 Nerve impulse transmission
 Maintenance of teeth
 Functioning of immune system
Magnesium
 Food Sources
 Nuts, legumes
 Whole grains and whole grain products
 Dark-green vegetables
 Seafood
 Chocolate, cocoa
Magnesium
 Deficiency Symptoms
 Weakness
 Confusion
 Convulsions and bizarre muscle movements (if
extreme)
 Hallucinations
 Growth failure in children
 Toxicity Symptoms
 Diarrhea, dehydration (from nonfood sources).
Chloride
 Adequate Intake
 2,300 mg/day (19-50 yr)
 2,000 mg/day (51-70 yr)
 1,800 mg/day (> 70 yr)
 Upper Limit
 Adults: 3,600 mg/day
Chloride
 Functions
 Maintains normal fluid balance
 Maintains normal electrolyte balance
 Part of hydrochloric acid in the stomach necessary
for protein digestion
Chloride
 Food Sources
 Table salt (sodium chloride)
 Soy sauce and other condiments
 Large amounts in processed foods
 Moderate amounts in meats, milks, eggs
Chloride
 Deficiency Symptoms
 Does not occur under normal circumstances
 Toxicity Symptoms
 Vomiting
Potassium
 Adequate Intake
 Adults: 4,700 mg/day
 Functions
 Maintains normal fluid and electrolyte balance
 Facilitates many reactions
 Supports cell integrity
 Assists in nerve impulse transmission
 Helps with muscle contraction
 Role with blood pressure
Potassium
 Food Sources
 All whole foods: meats, milk, fruits, vegetables,
grains and legumes
Potassium
 Deficiency Symptoms
 Irregular heartbeat
 Muscle weakness
 Glucose intolerance
 Toxicity Symptoms
 Muscle weakness
 Vomiting
 If given in a vein can stop the heart
Sodium
 Adequate Intake
 1,500 mg/day (19-50 yr)
 1,300 mg/day (51-70 yr)
 1,200 mg/day (>70 yr)
 Upper Level
 Adults 2,300 mg/day
Sodium
 Functions
 Maintains normal fluid balance and thus blood
pressure
 Maintains normal electrolyte balance
 Assists in nerve impulse transmission
 Assists with muscle contractions
Sodium
 Food Sources
 Table salt (sodium chloride)
 Soy sauce and other condiments
 Large amounts in processed foods
 Moderate amounts in meats, milks, breads, and
vegetables
Sodium
 Deficiency Symptoms
 Muscle cramps
 Mental apathy
 Loss of appetite loss
 Toxicity Symptoms
 Fluid retention and swelling (edema), high blood
pressure (hypertension).
Chromium
 Adequate Intake
 Men: 35 µg/day
 Women: 25 µg/day
 Functions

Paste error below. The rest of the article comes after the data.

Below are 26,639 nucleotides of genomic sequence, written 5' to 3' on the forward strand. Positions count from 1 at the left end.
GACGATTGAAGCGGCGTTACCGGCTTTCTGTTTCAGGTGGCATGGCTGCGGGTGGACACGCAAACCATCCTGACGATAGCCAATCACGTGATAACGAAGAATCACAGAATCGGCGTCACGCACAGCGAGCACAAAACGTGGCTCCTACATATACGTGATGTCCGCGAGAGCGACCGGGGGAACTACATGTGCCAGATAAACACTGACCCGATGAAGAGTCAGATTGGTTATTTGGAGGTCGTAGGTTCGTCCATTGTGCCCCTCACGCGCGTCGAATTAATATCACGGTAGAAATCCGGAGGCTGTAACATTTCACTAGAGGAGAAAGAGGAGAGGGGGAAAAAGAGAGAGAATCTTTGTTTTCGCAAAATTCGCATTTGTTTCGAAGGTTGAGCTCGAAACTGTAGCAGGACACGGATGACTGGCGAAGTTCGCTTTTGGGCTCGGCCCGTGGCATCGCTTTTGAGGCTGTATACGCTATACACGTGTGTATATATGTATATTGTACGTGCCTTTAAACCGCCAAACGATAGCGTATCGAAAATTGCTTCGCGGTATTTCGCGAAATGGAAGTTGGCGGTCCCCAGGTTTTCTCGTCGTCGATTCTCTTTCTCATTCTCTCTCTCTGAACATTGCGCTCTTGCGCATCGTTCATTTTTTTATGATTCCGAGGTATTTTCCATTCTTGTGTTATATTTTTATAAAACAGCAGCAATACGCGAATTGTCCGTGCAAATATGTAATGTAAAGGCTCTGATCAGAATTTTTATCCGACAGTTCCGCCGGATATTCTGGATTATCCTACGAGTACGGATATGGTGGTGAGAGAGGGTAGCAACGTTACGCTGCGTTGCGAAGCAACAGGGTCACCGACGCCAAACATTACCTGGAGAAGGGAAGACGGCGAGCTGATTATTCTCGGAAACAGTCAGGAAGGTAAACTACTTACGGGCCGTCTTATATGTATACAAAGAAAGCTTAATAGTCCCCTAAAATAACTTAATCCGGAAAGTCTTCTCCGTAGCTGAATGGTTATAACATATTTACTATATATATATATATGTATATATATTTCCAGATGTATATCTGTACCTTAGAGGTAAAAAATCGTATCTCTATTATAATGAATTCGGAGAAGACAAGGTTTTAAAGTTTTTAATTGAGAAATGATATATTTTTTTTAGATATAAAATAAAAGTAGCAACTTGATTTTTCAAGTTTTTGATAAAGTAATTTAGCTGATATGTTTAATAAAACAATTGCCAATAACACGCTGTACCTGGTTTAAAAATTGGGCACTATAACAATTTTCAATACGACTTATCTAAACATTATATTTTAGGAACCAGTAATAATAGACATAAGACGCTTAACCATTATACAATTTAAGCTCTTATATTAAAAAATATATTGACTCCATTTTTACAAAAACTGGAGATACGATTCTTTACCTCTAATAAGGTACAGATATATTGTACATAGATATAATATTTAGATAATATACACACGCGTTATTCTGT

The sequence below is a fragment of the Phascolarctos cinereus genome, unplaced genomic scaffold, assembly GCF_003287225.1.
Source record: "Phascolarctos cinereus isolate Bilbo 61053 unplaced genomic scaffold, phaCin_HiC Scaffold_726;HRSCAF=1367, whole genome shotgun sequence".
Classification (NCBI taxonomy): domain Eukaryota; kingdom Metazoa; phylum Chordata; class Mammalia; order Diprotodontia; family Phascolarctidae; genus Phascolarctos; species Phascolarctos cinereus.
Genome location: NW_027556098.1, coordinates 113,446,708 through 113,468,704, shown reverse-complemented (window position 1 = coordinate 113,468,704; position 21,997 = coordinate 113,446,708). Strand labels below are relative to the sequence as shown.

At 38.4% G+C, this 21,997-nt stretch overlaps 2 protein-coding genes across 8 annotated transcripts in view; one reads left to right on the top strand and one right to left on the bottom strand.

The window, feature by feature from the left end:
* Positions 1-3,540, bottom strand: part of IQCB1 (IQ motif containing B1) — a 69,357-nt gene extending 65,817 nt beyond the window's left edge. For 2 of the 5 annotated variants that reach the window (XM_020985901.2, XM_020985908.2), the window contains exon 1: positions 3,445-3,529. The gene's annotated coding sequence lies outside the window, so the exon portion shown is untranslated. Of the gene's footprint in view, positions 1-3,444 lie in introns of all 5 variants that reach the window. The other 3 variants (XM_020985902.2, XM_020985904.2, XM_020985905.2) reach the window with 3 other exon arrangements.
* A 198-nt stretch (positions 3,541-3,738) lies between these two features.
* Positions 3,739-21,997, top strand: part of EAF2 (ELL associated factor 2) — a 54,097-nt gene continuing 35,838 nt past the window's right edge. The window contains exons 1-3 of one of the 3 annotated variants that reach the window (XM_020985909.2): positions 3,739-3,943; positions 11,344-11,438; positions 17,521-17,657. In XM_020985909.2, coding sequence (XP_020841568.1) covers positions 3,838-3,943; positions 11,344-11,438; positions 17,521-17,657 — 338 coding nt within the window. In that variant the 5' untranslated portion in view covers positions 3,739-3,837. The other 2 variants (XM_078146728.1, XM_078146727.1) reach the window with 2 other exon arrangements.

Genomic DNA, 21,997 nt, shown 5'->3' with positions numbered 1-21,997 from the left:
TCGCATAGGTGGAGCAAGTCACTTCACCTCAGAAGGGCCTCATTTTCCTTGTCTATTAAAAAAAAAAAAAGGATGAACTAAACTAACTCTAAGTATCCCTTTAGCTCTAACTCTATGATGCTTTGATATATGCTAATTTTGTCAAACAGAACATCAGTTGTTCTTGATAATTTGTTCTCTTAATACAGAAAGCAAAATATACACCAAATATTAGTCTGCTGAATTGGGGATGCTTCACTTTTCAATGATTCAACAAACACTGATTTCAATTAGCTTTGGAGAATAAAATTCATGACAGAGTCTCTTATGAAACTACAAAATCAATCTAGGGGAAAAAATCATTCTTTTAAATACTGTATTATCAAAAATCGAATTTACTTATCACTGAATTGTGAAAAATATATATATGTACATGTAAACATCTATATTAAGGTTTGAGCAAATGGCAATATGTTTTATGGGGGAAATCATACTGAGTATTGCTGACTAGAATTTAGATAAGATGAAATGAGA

 Enhances insulin action and may improve
glucose tolerance.
 Food Sources
 Meats (especially liver), whole grains and
brewer’s yeast
Chromium
 Deficiency
 Diabetes like condition
 Toxicity
 None reported
Copper
 Recommended Dietary Allowance
 Adults: 900 µg/day
 Upper Level
 Adults: 10,000 µg/day (10 mg/day)
Copper
 Functions
 Necessary for the absorption and use of iron in
the formation of hemoglobin
 Component of several enzymes
 Helps release energy from food
 Helps form collagen
Copper
 Food Sources
 Seafood
 Nuts, seeds, legumes
 Whole grains
 Deficiency Symptoms
 Anemia, bone abnormalities
 Toxicity Symptoms
 Liver damage
Fluoride
 Adequate Intake
 Men: 4 mg/day
 Women: 3 mg/day
 Upper Level
 10 mg/day
Fluoride
 Functions
 Maintains health of bones and teeth
 Helps make teeth resistant to decay
 Food Sources
 Fluoridated water
 Tea
 Seafood
Fluoride
 Deficiency Symptoms
 Weakened tooth enamel, susceptibility to tooth
decay
 Toxicity
 Fluorosis (pitting and discoloration of teeth)
Iodine
 Recommended Dietary Allowance
 Adults: 150 µg/day
 Upper Level
 1,100 µg/day
Iodine
 Functions
 A component of two thyroid hormones which help
regulate growth, development and the metabolic
rate
 Food Sources
 Iodized table salt, seafood, bread, dairy products,
plants grown in iodine-rich soil and animals fed
those plants
Iodine
 Deficiency Disease
 Simple goiter, cretinism
 Deficiency Symptoms
 Underactive thyroid gland
 Goiter
 Cretinism: mental and physical retardation in
infants
 Toxicity Symptoms
 Decreased thyroid activity, goiter.
Iron
 Recommended Dietary Allowance
 Men:
8 mg/day
 Women: 18 mg/day (19-50 yr)
 Women: 8 mg/day (51+)